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Old 07-22-2011, 06:00 AM   #1
KC10Chief
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Default How do I end up with 6.5 gallons?

I've been doing all grain for a while now. I have a couple of Rubbermaid coolers that I'm using as a mash tun and a hot liquor tank. I have a 10 gallon Polarware brew pot. For example, tonight, I'm making a Fat Tire clone. I mash the grains in my mash tun and then use the HLT and a sparge arm and run the liquid into my brew pot. However, I always wind up with like 8 gallons of wort and am boiling forever to get it down to about 6.5 gallons so that I can add my hops and start my one hour boil time. Is this normal? Should I just cut it off at 6.5 gallons even though there is still good wort coming out of my mash tun? I figure that is just more sugars that get to ferment in my beer. What do you guys do? Here's a picture of my current setup.

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Old 07-22-2011, 06:14 AM   #2
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If you are using software you should be set to the correct volumes and try to stick with that. It doesn't make sense to over sparge and is potentially hurting your final product. So if the recipe calls for 6.5 gallons into the BK, that's what should go in.

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Old 07-22-2011, 10:38 AM   #3
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Seems to me the idea is to get the desired gravity at the desired volume...not an exercise to get the max sugars from a certain amount of grain. So if my goal is to collect 7 gallons pre-boil at 1.040, that's what I do. I'll even water it down pre-boil if it comes out too high. It should be about making the beer you're trying to make, not maximizing efficiency by sparging every last bit from the grain. But maybe that's just me.

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Old 07-22-2011, 11:10 AM   #4
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Palmer has a bit on that in his book, suggesting that you do not need to extract all of the sugars. The goal is to make the best beer you can out of the ingredients, not the maximum amount.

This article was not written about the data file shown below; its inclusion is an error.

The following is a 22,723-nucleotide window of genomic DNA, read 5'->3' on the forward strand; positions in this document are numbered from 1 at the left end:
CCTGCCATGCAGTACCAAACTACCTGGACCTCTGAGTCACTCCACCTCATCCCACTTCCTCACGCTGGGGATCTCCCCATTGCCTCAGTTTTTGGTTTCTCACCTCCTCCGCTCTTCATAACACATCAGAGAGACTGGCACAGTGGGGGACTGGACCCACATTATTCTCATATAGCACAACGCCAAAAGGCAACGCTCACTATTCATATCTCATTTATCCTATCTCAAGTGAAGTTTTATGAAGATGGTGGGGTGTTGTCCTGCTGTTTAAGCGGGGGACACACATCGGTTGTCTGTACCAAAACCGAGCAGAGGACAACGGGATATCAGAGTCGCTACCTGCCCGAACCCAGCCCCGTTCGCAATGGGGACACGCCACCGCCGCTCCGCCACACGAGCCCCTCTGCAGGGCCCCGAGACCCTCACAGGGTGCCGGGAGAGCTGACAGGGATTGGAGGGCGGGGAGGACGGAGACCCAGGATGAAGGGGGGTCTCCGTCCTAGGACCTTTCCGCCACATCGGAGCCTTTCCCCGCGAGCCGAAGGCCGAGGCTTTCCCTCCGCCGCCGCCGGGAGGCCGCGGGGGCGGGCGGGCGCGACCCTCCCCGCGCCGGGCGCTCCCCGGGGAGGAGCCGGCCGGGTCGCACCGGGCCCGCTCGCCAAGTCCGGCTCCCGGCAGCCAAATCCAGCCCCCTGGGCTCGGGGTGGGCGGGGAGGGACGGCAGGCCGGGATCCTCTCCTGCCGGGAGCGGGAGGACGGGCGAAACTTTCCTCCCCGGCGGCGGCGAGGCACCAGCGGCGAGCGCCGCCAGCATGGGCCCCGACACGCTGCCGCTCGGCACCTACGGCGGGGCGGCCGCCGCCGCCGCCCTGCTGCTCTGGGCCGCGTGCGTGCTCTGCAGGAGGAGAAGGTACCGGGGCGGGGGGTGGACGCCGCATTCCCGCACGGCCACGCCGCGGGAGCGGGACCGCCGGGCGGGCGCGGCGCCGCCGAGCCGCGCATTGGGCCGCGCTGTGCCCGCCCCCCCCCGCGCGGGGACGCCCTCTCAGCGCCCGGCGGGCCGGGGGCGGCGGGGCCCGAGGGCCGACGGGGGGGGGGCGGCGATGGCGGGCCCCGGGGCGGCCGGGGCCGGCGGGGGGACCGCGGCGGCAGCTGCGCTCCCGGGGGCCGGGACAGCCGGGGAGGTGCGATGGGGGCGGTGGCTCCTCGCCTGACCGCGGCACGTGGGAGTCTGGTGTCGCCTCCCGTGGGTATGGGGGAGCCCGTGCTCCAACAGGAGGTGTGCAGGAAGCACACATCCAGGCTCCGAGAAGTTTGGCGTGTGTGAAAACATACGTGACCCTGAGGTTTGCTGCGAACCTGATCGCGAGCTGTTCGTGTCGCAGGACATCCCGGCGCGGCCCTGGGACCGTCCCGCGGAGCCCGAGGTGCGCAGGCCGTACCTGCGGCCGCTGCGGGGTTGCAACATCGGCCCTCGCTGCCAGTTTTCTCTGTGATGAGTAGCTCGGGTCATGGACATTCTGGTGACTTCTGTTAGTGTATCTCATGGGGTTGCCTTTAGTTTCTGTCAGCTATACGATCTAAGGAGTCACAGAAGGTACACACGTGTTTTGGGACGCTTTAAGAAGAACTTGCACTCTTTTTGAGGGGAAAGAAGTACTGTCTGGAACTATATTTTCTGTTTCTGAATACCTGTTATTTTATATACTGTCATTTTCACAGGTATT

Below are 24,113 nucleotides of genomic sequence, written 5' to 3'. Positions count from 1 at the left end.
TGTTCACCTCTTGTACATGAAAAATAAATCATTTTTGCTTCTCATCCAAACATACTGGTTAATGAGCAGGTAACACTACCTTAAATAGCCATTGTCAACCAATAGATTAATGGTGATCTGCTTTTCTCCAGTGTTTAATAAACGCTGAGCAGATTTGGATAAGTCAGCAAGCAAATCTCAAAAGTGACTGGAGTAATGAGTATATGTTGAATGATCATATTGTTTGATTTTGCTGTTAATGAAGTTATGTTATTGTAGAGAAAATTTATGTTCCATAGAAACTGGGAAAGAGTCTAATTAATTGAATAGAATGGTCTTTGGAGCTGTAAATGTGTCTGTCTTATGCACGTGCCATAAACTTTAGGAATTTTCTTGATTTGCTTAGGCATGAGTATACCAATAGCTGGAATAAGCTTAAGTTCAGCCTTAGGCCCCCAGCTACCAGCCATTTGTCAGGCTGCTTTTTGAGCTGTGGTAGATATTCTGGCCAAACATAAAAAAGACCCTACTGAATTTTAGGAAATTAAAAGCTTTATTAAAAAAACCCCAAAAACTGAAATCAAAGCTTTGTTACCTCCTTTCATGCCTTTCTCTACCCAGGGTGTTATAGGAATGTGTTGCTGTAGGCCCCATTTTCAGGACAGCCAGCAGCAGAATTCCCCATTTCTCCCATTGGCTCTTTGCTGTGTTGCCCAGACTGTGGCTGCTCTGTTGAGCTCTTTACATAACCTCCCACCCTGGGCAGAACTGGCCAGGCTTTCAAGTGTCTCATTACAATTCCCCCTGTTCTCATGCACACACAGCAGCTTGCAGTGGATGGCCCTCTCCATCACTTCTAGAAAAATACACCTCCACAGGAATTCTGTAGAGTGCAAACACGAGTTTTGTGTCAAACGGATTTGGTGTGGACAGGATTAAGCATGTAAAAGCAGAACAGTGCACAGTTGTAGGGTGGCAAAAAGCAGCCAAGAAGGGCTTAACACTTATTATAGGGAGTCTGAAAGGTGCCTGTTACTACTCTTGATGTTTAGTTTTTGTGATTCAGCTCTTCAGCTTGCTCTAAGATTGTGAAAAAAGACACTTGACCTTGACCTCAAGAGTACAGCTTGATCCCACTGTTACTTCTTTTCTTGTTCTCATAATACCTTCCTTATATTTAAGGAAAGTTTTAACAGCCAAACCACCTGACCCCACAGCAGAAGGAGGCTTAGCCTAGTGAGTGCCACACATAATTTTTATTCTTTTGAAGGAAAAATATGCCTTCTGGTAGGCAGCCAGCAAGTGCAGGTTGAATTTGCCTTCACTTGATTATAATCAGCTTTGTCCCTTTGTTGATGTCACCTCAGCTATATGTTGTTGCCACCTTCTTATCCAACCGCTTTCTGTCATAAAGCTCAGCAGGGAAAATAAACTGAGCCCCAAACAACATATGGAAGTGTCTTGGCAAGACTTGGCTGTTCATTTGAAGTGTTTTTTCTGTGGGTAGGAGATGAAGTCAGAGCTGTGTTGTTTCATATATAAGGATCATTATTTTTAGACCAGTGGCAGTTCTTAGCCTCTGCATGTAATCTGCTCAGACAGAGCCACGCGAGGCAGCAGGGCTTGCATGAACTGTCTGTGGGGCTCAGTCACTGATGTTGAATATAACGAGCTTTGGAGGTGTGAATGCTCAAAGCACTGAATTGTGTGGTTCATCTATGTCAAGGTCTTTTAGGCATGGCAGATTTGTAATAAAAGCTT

That being said, there is no reason not to add hops throughout a 120 minute boil, at least for an IPA.
Also, do you have problems with hot side aeration staling with that setup (as pictured).

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Old 07-22-2011, 11:25 AM   #5
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I always stop sparging when I reach my boil volume. It's currently 6.75 gallons for a 5.25 gallon batch.

You give a few efficiency points (especially with a large grain bill) but you then save money by using less propane so I think the cost is about the same.

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Old 07-22-2011, 01:03 PM   #6
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http://www.homebrewtalk.com/f85/all-...rew-day-45921/

I follow this guys procedure and it works great. The 1st ag for me went well just had too much liquid in the end. My og was missed by a few points but that was due to having 1 gallon more in the end. Since then I follow his system along with Papzians chart in TCJOHB. Works for me, great beer, better efficiency and have a ton of fun doing it. I only have 5 batches of ag under my belt but its way more fun than extract. The one thing ive learned so far is exact measuring is a great way to start off on the right foot.